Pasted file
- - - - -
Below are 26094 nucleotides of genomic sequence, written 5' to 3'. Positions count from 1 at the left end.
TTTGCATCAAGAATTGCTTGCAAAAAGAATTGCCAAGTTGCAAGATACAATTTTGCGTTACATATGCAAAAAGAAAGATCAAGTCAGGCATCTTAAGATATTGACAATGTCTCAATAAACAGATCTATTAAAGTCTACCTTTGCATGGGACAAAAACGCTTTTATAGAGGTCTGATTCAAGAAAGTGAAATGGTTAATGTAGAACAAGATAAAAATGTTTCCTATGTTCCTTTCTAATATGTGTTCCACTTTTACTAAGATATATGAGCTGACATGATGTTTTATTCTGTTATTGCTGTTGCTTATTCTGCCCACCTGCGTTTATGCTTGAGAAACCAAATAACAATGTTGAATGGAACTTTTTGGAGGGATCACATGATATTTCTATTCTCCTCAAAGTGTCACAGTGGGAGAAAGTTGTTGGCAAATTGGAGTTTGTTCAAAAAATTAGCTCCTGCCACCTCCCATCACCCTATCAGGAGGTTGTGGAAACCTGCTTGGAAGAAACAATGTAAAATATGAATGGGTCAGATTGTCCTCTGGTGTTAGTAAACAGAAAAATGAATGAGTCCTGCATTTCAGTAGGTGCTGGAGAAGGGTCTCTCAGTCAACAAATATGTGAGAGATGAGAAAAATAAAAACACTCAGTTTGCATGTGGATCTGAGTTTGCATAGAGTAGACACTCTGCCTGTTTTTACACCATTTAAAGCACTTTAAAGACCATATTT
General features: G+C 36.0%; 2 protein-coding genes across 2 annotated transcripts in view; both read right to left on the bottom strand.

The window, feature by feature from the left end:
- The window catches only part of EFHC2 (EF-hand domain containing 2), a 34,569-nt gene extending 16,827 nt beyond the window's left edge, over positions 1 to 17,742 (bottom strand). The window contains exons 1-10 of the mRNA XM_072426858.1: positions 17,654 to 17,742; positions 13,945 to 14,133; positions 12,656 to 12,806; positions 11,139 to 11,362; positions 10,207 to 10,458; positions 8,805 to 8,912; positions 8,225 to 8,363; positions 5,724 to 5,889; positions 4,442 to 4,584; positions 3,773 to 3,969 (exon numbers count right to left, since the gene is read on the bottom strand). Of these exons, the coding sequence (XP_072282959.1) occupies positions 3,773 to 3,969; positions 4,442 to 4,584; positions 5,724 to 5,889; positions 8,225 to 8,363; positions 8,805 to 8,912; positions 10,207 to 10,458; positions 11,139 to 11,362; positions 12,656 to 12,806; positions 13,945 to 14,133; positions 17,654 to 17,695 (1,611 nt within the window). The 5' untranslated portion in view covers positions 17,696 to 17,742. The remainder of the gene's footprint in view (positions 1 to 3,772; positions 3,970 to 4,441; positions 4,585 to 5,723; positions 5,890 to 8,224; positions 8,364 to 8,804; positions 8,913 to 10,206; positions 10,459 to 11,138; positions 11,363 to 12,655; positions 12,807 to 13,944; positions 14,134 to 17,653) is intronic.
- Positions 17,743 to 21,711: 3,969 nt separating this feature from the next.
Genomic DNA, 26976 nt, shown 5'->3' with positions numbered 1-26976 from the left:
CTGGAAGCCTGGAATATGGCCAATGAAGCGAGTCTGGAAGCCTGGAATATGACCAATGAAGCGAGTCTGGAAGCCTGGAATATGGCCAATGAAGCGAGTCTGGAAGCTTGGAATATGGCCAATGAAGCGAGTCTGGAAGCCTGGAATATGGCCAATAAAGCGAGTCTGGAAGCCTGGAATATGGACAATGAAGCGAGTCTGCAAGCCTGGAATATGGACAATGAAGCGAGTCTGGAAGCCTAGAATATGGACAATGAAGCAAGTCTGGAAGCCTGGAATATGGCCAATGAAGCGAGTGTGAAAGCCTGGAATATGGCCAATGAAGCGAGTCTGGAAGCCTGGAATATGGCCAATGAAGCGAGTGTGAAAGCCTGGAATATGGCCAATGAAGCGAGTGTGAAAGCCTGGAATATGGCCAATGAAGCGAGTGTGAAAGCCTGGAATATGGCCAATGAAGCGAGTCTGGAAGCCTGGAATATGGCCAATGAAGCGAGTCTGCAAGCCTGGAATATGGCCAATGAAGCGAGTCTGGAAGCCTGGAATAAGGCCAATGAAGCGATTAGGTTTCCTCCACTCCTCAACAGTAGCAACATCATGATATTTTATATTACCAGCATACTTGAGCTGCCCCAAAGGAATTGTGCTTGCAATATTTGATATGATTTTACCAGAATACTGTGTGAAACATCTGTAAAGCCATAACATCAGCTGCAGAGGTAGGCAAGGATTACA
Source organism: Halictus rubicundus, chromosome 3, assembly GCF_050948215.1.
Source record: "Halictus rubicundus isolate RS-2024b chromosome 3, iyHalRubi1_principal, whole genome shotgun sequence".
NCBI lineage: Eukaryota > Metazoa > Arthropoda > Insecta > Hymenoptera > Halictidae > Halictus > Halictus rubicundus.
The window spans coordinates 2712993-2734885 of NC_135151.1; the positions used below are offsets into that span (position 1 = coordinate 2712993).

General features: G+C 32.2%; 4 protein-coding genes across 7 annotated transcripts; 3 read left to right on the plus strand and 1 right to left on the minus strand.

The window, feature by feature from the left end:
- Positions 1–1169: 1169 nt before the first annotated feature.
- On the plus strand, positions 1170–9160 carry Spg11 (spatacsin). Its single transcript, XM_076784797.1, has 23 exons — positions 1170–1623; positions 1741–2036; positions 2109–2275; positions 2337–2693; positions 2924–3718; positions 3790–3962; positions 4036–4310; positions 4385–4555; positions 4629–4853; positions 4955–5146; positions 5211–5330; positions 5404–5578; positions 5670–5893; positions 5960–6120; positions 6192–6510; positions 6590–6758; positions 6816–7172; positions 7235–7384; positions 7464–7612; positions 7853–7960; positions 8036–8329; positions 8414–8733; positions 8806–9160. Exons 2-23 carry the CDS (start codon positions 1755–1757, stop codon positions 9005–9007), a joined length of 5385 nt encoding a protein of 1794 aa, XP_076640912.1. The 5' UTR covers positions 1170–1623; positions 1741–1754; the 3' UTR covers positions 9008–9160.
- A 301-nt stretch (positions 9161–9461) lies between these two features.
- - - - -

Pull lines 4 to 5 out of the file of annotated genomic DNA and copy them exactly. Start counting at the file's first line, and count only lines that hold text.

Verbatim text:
The window, feature by feature from the left end:
- The window catches only part of EFHC2 (EF-hand domain containing 2), a 34,569-nt gene extending 16,827 nt beyond the window's left edge, over positions 1 to 17,742 (bottom strand). The window contains exons 1-10 of the mRNA XM_072426858.1: positions 17,654 to 17,742; positions 13,945 to 14,133; positions 12,656 to 12,806; positions 11,139 to 11,362; positions 10,207 to 10,458; positions 8,805 to 8,912; positions 8,225 to 8,363; positions 5,724 to 5,889; positions 4,442 to 4,584; positions 3,773 to 3,969 (exon numbers count right to left, since the gene is read on the bottom strand). Of these exons, the coding sequence (XP_072282959.1) occupies positions 3,773 to 3,969; positions 4,442 to 4,584; positions 5,724 to 5,889; positions 8,225 to 8,363; positions 8,805 to 8,912; positions 10,207 to 10,458; positions 11,139 to 11,362; positions 12,656 to 12,806; positions 13,945 to 14,133; positions 17,654 to 17,695 (1,611 nt within the window). The 5' untranslated portion in view covers positions 17,696 to 17,742. The remainder of the gene's footprint in view (positions 1 to 3,772; positions 3,970 to 4,441; positions 4,585 to 5,723; positions 5,890 to 8,224; positions 8,364 to 8,804; positions 8,913 to 10,206; positions 10,459 to 11,138; positions 11,363 to 12,655; positions 12,807 to 13,944; positions 14,134 to 17,653) is intronic.